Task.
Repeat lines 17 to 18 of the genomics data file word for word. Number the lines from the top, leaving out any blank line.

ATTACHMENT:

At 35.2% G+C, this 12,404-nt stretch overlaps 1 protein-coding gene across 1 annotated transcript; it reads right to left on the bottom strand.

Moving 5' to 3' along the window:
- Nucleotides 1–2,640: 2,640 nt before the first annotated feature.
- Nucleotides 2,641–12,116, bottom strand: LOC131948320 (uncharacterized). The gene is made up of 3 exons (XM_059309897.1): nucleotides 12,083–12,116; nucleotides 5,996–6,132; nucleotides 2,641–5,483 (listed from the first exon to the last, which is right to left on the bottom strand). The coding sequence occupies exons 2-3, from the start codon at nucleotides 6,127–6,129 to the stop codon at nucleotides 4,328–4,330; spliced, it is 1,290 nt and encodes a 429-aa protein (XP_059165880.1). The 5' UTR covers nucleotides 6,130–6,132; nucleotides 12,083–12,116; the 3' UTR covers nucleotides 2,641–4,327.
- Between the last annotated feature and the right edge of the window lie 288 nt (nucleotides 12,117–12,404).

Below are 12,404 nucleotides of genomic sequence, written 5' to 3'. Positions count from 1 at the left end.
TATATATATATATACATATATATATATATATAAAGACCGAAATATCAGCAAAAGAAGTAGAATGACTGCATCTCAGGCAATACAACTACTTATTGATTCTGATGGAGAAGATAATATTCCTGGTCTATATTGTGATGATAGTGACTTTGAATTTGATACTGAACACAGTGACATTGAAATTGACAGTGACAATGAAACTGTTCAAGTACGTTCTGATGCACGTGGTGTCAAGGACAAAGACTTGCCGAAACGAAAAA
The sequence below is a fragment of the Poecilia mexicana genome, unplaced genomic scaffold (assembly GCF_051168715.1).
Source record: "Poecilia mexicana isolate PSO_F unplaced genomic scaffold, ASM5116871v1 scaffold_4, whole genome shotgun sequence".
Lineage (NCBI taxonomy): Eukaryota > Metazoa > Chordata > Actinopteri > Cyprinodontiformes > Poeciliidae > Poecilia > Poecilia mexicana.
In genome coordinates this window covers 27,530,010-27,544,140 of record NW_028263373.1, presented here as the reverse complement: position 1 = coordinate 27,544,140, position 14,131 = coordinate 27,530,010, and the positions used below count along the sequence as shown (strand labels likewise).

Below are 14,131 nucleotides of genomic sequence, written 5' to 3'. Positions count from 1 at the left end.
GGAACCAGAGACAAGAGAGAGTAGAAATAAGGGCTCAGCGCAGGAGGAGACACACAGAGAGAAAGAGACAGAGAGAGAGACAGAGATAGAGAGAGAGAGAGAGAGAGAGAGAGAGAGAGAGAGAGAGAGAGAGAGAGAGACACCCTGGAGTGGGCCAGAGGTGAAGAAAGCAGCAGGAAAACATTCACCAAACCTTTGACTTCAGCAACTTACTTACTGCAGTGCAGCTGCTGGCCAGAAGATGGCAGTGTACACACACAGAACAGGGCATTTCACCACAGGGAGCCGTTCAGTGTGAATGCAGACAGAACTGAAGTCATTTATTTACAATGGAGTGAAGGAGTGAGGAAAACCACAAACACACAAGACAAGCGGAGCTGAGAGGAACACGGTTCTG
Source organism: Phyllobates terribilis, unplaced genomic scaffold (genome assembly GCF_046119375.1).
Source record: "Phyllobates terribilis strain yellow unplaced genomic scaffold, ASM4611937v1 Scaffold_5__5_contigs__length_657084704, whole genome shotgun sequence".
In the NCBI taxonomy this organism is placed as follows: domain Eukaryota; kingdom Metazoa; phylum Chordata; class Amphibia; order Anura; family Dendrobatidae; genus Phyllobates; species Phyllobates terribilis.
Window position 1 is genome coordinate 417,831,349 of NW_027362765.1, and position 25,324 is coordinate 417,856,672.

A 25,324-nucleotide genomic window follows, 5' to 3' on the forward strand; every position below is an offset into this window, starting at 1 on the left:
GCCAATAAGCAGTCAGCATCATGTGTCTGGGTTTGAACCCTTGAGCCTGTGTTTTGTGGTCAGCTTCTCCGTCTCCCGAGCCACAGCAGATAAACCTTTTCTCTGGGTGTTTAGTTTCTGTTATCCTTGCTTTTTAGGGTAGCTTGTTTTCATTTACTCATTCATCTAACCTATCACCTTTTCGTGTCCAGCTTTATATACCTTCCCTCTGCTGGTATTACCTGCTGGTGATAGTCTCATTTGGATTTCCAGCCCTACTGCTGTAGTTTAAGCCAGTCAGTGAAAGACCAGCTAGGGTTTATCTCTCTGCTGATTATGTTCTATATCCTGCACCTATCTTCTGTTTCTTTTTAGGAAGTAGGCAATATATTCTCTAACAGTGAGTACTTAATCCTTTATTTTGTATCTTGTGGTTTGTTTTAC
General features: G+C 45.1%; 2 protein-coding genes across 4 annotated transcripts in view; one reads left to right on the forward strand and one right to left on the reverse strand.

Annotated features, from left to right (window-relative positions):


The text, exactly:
Window position 1 is genome coordinate 417,831,349 of NW_027362765.1, and position 25,324 is coordinate 417,856,672.

A 25,324-nucleotide genomic window follows, 5' to 3' on the forward strand; every position below is an offset into this window, starting at 1 on the left: